On Thursday, a European diplomat told RIA Novosti that at the summit in Brussels, E.U. heads could discuss reducing sanctions imposed on Russia.
This news item, filed from Brussels, appeared on the sputniknews.com Internet site at 2:18 a.m. Moscow time on their Friday morning---and I thank reader M.A. for sending it to me just before I hit the send button on today's column.
Everyone thought that any major monetary policy surprises and/or capital controls today would come from Putin during his annual press conference. Boy were they wrong: just after 2 a.m. Eastern, none other than the Swiss National Bank joined the ranks of the ECB in scrambling to stem the wave of capital flight, not to mention the cost of money, when it announced it too would start charging customers for the privilege of holding cash in its banks, when it revealed a negative, -0.25% interest rate on sight deposits: a step which according to the SNB was critical in maintaining the 1.20 EURCHF floor.
The factors from the "past few days" in question that the SNB was envisioning to justify becoming the latest entrant to the NIRP monetary twilight zone: Russian capital flight. Per Bloomberg, "the SNB move follows Russia’s surprise interest-rate increase this week and hints at the investment pressures that resulted after that decision failed to stem a run on the ruble. Swiss officials acted as the turmoil, along with the imminent threat of quantitative easing from the ECB, kept the franc too close to its 1.20 per euro ceiling for comfort."
“This is not the magic bullet, but will buy them time,” said Peter Rosenstreich, head of market strategy at Swissquote in Gland, Switzerland. “This will relieve pressure from the floor in the short term, but not in the long term.”
This interesting story showed up on the Zero Hedge website at 9:43 a.m. EST yesterday---and it's courtesy of reader M.A.
Greeks are heading to the polls again. Prime Minister Antonis Samaras has called a snap election to appoint the country's new head of state. Despite only being a symbolic role, the vote for a new president has sent nerves jangling across the eurozone once again.
With the first of a round of three votes completed, the fate of the current moderate centre-right coalition government hangs in the balance. Waiting in the wings is the radical hard-Left Syriza, who have promised to defy the country's bailout terms and whose election could trigger financial panic at the prospect of a 'Grexit' once again.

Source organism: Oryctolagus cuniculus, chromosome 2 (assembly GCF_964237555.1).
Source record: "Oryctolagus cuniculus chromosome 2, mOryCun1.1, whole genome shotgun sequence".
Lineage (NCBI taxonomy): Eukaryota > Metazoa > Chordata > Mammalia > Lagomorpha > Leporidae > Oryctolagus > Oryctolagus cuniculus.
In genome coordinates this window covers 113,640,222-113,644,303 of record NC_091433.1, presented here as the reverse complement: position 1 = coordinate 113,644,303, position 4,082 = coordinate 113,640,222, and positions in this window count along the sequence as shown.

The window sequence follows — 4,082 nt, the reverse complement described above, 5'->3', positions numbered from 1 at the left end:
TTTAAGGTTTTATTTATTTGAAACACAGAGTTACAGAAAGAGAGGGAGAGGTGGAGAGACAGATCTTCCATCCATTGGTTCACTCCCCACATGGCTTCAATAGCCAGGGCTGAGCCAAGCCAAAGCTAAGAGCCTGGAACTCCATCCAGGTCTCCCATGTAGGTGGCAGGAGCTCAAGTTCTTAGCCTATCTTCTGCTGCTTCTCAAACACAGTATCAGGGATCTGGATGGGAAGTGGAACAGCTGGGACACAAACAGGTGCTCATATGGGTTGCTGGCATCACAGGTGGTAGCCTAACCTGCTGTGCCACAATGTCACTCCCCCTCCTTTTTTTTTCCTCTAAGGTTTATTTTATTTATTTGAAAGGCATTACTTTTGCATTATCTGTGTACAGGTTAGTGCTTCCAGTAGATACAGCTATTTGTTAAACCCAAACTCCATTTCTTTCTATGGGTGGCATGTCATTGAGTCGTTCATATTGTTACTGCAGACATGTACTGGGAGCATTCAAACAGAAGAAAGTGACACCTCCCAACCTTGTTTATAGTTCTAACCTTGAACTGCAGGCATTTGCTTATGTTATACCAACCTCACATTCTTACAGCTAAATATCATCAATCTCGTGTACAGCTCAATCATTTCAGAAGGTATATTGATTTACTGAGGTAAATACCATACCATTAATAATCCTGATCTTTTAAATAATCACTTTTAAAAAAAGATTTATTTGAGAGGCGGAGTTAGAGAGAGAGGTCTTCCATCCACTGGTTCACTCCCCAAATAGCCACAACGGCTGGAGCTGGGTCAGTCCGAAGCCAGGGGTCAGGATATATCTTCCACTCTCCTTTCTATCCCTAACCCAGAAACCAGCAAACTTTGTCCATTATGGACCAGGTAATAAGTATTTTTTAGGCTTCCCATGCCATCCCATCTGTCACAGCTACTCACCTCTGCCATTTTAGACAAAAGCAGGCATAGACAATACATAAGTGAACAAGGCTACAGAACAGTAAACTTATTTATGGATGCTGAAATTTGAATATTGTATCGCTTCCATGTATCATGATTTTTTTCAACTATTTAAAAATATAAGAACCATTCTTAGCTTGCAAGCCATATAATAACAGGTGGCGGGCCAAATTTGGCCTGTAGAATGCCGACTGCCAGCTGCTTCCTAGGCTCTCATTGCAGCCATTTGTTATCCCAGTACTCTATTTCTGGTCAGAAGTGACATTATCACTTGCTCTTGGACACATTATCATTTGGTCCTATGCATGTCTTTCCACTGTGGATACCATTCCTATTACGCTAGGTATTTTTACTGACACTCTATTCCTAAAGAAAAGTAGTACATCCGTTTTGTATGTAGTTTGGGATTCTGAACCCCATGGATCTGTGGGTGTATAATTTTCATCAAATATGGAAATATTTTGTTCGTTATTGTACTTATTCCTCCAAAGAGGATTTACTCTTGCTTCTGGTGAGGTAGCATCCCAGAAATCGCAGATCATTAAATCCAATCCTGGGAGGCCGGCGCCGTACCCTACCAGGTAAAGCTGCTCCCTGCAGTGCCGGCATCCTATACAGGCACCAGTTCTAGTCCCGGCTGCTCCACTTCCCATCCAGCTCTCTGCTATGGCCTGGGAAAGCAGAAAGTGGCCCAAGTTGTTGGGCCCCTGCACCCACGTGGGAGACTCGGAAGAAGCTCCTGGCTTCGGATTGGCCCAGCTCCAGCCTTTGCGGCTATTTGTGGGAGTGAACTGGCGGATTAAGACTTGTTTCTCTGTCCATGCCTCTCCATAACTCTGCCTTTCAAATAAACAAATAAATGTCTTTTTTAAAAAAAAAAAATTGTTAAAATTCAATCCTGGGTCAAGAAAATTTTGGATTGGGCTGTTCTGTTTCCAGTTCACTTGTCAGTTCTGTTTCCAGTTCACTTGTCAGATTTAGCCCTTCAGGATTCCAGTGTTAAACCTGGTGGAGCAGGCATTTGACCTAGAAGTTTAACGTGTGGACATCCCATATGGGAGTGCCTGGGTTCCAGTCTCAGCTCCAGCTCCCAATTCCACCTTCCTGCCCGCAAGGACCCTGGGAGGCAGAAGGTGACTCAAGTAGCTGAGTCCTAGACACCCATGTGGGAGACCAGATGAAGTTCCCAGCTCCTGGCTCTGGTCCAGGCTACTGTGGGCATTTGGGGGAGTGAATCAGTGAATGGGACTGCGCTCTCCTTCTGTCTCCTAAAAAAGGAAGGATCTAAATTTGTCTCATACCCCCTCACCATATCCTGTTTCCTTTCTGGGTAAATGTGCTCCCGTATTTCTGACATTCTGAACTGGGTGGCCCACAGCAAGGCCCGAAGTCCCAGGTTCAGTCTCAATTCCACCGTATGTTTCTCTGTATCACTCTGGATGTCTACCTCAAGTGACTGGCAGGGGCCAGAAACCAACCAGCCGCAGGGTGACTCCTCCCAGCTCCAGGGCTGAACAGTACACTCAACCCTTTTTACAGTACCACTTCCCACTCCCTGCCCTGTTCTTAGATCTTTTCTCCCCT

Syriza leader Alexis Tsipras says he does not want Greece to leave the euro, but after €245bn (£193bn) in loans and bailouts from the Troika, and one near-debt default later, here are the numbers that show why Greece can't remain in the single currency any longer.
This longish, but very interesting news item was posted on The Telegraph's website at 11:30 a.m. GMT yesterday morning---and it's courtesy of Harry Grant.
Russian President Vladimir Putin held the tenth annual press conference earlier today. During the session, Putin discussed important issues that Russia is currently facing: the situation in Ukraine, the fall of the ruble and economic problems, as well as intensifying relations with the West.
This longish, but very worthwhile read put in an appearance on the sputniknews.com Internet site at 3:20 p.m. Moscow time on their Thursday afternoon, which was 7:20 a.m. EST. Reader M.A. was the first person through the door with this story early yesterday morning.
Other stories on this were from Zero Hedge---Putin Defiant, Lashes Out At West, Tells Russians Economy May Stay Weak For Two Years---courtesy of Dan Lazicki. Also this piece from The Telegraph---Russia will emerge from crisis within two years, says Putin---thanks to Roy Stephens. And this article from the Russia Today website headlined "Western nations want to chain 'the Russian bear' - Putin"---also thanks to Roy Stephens.
Even facing what under any circumstances is a perfect storm; President Putin delivered an extremely measured performance at his annual press conference and Q&A marathon.
The perfect storm evolves in two fronts; an overt economic war – as in siege by sanctions - and a concerted, covert, shadow attack to the heart of the Russian economy. Washington’s endgame is clear: impoverish and defang the adversary and force him to meekly bow to the ‘Empire of Chaos’s’ whims. And bragging about it all the way to “victory.”